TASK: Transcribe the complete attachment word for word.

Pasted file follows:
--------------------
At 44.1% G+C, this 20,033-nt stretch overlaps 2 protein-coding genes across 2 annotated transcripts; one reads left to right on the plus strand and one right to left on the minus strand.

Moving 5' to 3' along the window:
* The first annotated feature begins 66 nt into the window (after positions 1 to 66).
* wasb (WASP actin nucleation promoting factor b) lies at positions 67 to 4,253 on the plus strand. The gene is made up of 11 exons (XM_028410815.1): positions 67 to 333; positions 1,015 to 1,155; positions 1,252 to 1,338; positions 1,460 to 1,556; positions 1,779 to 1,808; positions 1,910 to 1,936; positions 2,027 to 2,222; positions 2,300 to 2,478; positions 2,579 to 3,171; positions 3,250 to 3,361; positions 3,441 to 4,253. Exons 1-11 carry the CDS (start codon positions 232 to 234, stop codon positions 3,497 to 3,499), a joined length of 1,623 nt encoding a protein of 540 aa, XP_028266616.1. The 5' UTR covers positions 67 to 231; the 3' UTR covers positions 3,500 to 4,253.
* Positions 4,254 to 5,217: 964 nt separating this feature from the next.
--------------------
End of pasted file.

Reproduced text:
At 44.1% G+C, this 20,033-nt stretch overlaps 2 protein-coding genes across 2 annotated transcripts; one reads left to right on the plus strand and one right to left on the minus strand.

Moving 5' to 3' along the window:
* The first annotated feature begins 66 nt into the window (after positions 1 to 66).
* wasb (WASP actin nucleation promoting factor b) lies at positions 67 to 4,253 on the plus strand. The gene is made up of 11 exons (XM_028410815.1): positions 67 to 333; positions 1,015 to 1,155; positions 1,252 to 1,338; positions 1,460 to 1,556; positions 1,779 to 1,808; positions 1,910 to 1,936; positions 2,027 to 2,222; positions 2,300 to 2,478; positions 2,579 to 3,171; positions 3,250 to 3,361; positions 3,441 to 4,253. Exons 1-11 carry the CDS (start codon positions 232 to 234, stop codon positions 3,497 to 3,499), a joined length of 1,623 nt encoding a protein of 540 aa, XP_028266616.1. The 5' UTR covers positions 67 to 231; the 3' UTR covers positions 3,500 to 4,253.
* Positions 4,254 to 5,217: 964 nt separating this feature from the next.